HTLV-1 infection is considered as highly endemic in central Africa. Thirty years ago, a first epidemiological study was performed in Gabon, central Africa, and revealed that the prevalence varied from 5.0 to 10.5%. To evaluate current distribution of HTLVs in Gabon, 4.381 samples were collected from rural population living in 220 villages distributed within the 9 provinces of country. HTLVs prevalence was determined using two ELISA tests and positive results were confirmed by Western Blot. The overall HTLV-1 seroprevalence was of 7.3% among the rural Gabonese population; with 5.4% for men and 9.0% for women. Prevalence of HTLV-1 differed by province, ranging from 2.3% to 12.5% into the rain forest. Being a woman older than 51 years represented a high risk for HTLV-1 acquisition. Hospitalization, operation/surgery, transfusion and medical abortion or fever, arthritis and abdominal pain are also significant risk factors. In addition, 0.1% of samples were found as HTLV-2 positive, while 12.0% had an indeterminate HTLV serological pattern. HTLV-3 and HTLV-4 were not found. Phylogenetic analysis was performed on 87 samples and demonstrated that HTLV-1 present in Gabon belongs mostly to subtype B, however the rare subtype D was also found. Altogether, our results demonstrate that almost thirty years after the first epidemiological study prevention of HTLVs infection is still an issue in Gabon.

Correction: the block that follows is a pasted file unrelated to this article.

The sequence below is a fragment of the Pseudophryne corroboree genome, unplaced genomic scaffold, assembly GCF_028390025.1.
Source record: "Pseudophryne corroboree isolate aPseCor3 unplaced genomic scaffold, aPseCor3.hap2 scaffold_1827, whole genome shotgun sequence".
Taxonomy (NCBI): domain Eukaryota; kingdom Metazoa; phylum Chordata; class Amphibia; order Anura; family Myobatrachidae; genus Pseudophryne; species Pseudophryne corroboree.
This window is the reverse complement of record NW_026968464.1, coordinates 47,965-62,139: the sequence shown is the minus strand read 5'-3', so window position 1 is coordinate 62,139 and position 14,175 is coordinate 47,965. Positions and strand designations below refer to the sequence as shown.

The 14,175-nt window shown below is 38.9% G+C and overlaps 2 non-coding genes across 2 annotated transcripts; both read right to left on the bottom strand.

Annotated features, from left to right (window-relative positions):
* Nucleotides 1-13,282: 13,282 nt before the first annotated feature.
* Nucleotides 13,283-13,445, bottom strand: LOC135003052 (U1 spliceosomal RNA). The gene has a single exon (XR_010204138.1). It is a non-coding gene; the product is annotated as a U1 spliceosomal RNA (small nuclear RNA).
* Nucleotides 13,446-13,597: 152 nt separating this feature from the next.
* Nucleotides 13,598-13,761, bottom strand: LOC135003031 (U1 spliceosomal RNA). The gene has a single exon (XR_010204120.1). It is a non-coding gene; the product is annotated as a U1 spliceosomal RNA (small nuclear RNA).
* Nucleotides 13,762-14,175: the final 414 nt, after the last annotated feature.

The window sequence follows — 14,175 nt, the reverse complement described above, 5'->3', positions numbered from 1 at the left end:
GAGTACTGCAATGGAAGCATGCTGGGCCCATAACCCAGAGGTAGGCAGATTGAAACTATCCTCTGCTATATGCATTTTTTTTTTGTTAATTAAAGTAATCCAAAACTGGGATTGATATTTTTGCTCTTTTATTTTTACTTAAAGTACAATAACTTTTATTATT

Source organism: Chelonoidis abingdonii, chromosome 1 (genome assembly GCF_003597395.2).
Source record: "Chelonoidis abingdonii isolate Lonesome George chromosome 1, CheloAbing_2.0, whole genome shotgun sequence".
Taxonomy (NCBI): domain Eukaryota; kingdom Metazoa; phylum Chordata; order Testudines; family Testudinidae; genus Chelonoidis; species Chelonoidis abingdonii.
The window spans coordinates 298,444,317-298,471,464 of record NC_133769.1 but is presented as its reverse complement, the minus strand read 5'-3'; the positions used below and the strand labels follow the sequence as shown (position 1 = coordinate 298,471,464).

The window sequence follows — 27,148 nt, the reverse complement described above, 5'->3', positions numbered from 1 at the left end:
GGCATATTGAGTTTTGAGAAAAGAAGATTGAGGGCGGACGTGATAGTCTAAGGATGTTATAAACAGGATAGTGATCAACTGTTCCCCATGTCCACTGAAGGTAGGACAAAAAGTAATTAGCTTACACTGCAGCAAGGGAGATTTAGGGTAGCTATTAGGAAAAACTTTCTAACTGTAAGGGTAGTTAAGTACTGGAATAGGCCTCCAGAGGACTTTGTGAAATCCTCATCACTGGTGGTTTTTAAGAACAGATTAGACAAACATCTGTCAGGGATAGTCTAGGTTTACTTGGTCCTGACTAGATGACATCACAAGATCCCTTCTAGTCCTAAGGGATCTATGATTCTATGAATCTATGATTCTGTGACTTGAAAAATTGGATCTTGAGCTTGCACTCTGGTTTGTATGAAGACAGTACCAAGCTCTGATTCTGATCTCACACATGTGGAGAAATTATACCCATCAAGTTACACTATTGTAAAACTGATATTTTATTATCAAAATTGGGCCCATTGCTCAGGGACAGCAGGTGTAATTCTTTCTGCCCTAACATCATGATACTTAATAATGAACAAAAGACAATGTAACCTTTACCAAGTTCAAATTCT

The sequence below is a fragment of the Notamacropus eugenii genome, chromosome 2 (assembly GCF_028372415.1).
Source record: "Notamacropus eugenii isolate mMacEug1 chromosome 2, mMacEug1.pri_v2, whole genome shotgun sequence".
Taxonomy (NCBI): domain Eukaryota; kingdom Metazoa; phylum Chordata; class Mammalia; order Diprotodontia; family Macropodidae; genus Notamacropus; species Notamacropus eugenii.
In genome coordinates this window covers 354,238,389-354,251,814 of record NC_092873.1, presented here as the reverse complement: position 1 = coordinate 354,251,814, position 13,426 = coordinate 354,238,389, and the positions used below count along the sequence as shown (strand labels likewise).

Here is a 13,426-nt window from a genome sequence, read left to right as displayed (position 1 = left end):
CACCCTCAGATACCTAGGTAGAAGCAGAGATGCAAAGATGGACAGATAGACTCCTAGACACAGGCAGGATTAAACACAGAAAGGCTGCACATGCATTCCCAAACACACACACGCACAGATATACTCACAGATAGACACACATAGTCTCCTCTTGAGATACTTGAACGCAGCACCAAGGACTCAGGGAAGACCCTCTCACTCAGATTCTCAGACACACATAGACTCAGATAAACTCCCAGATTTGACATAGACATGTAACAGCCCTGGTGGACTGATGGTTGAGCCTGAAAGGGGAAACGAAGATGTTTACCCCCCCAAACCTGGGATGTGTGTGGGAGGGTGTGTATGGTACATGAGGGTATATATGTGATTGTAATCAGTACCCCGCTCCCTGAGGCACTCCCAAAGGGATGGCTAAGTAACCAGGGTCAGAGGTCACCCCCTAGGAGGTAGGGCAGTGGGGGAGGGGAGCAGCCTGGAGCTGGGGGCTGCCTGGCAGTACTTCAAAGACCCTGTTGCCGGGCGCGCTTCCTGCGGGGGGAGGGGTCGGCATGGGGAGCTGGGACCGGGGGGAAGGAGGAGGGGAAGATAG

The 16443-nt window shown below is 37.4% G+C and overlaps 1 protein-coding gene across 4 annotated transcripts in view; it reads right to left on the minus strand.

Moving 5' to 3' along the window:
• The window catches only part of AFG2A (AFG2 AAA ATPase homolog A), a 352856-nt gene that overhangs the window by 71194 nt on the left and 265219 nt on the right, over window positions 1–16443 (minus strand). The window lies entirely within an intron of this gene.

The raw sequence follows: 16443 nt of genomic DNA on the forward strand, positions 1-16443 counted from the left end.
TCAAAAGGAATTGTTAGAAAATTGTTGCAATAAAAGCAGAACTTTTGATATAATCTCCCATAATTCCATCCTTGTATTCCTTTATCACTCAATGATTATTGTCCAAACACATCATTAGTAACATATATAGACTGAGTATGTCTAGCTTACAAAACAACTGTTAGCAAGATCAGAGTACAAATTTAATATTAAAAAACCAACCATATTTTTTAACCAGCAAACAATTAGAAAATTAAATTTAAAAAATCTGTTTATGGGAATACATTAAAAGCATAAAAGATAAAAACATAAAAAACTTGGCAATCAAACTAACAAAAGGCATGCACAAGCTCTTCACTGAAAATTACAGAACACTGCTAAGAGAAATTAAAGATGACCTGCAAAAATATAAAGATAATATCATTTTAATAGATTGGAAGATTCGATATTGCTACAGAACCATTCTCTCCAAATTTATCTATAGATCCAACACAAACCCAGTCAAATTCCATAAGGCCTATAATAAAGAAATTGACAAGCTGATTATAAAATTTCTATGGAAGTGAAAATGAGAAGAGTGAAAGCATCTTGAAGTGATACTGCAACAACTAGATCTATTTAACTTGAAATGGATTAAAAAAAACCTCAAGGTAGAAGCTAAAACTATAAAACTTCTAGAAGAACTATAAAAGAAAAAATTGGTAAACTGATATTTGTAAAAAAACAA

HTLV-1 is endemic in Africa where it infects millions of individuals and causes Adult T Leukemia. Thirty years ago, an epidemiological study was performed in Gabon, where HTLV-1 is endemic. This revealed a high prevalence of this retroviral infection. Thirty years later, we performed a larger study in the general Gabonese population. This reveals that this oncogenic retrovirus is still highly frequent in this country and that prevalence remains unchanged. It would be extremely important to inform the general population about this infection in order to be able to decrease this retrovirus transmission.
Citation: Caron M, Besson G, Padilla C, Makuwa M, Nkoghe D, Leroy E, et al. (2018) Revisiting human T-cell lymphotropic virus types 1 and 2 infections among rural population in Gabon, central Africa thirty years after the first analysis. PLoS Negl Trop Dis 12(10): e0006833. https://doi.org/10.1371/journal.pntd.0006833